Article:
Far North gathers to grow a healthy and secure remote food supply

Improving remote Far North Queenslanders’ access to healthy food and drinks will be the focus of a new Health and Wellbeing Queensland program in partnership with three Aboriginal and Torres Strait Islander community-controlled services and remote stores across the Torres Strait, Cape York and Lower Gulf.

Through Health and Wellbeing Queensland’s (HWQld) Gather + Grow program, Apunipima Cape York Health Council, Gidgee Healing, Mura Kosker Sorority and remote stores group, Community Enterprise Queensland (CEQ) will be supported to address food insecurity in their regions.

The program will also provide more support for managers and staff of local stores, the primary source of food in remote Indigenous communities, to boost customers’ healthy purchasing behaviours at the checkout.

HWQld Chief Executive Dr Robyn Littlewood said Gather + Grow was a unique opportunity for partnering with Community Controlled Organisations and remote stores to identify community-led priorities and actions.

“Food insecurity is a real problem in Queensland, particularly for those who live in remote communities,” Dr Littlewood said.

“Nearly one third of people living in remote areas are food insecure, compared to 4 per cent in the general Australian population. A nutritious diet and good health are unattainable without access to healthy food and drink, so it is absolutely critical that we can address this.”

Mura Kosker Sorority CEO Aletia Twist said food insecurity in the Torres Strait had manifested into poor health and increased chronic disease related illness.

“A number of factors contribute to this including food access, cost, availability and use. A partnership between Mura Kosker Sorority and HWQld to address food security in the Torres Strait makes perfect sense. Mura Kosker Sorority is able to provide programs that can improve participants’ food security through solid community engagement, community education and promotion, advocacy and supporting environmental and policy change,” she said.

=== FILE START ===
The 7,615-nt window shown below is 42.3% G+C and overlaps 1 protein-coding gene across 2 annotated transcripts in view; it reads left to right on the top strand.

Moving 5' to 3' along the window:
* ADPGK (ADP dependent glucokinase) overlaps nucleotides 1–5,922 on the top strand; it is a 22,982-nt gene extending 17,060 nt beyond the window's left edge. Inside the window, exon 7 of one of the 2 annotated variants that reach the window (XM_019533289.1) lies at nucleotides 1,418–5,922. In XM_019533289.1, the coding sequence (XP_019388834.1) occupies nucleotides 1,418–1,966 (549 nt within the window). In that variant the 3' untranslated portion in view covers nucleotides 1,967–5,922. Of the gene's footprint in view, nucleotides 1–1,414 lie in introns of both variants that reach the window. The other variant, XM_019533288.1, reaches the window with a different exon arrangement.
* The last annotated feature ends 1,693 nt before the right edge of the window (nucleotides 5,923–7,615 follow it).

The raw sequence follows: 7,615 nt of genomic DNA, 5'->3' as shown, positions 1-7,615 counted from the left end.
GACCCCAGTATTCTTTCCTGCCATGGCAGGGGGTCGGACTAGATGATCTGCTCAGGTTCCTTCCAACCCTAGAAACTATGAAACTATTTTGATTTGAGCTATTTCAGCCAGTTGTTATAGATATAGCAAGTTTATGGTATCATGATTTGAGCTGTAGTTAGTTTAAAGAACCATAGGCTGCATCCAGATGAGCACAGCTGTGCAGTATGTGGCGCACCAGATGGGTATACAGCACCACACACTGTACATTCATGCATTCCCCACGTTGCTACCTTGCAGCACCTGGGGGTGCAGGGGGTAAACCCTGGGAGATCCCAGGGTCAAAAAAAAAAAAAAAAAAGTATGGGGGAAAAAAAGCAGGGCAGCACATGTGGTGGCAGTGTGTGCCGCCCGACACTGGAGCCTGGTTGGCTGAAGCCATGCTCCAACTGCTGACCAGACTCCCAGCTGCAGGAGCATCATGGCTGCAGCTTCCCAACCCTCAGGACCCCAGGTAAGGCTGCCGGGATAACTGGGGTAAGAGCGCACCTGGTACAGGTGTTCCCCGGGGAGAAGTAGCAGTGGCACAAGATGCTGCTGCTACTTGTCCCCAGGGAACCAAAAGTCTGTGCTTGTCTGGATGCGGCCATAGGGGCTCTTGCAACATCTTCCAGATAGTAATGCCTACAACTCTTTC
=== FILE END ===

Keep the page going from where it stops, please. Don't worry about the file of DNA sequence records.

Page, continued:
Apunipima Cape York Health Council – Program Advisor Nutrition Strategy Clare Brown said the remoteness of Cape York presented significant barriers for people to access healthy foods and have a diet that supported good health. “Cape York is a remote area of Australia where the cost of food is about 27% higher and the medium income is about 30% lower than urban areas,” she said.

“As a key primary health care provider in Cape York, Apunipima has been advocating for improved food security and nutrition in Cape York for many years. Food security is about making sure children and families have enough healthy food to meet their needs each and every day for an active and healthy life.”

Gidgee Healing CEO Renee Blackman welcomed the partnership and said better access to affordable quality food choices would contribute to better health outcomes for her community. “Community members are aware that they do not have access to the types of food you get ‘in town’ but also understand that their ability to influence this is limited.”

CEQ CEO Ian Copeland said as the largest provider of essential goods and services to remote Indigenous communities in North Queensland, it was imperative that CEQ work with others to effect healthy communities.

“CEQ stores play an integral role by ensuring access to healthier choices and fresh produce while at the same time remaining sustainable with pricing. I believe the biggest challenge for stores is the opportunity to promote healthier items. This partnership with HWQld will enable this to occur.

Dr Littlewood said it was important the work was co-designed and led by Aboriginal and Torres Strait Islander people.

“Apunipima Cape York Health Council, Gidgee Healing, Mura Kosker Sorority and CEQ bring so much knowledge of and rapport with the communities they service, they are ideally placed to lead this and Health and Wellbeing Queensland looks forward to working closely with them,” she said.

Learn more about the Gather + Grow program.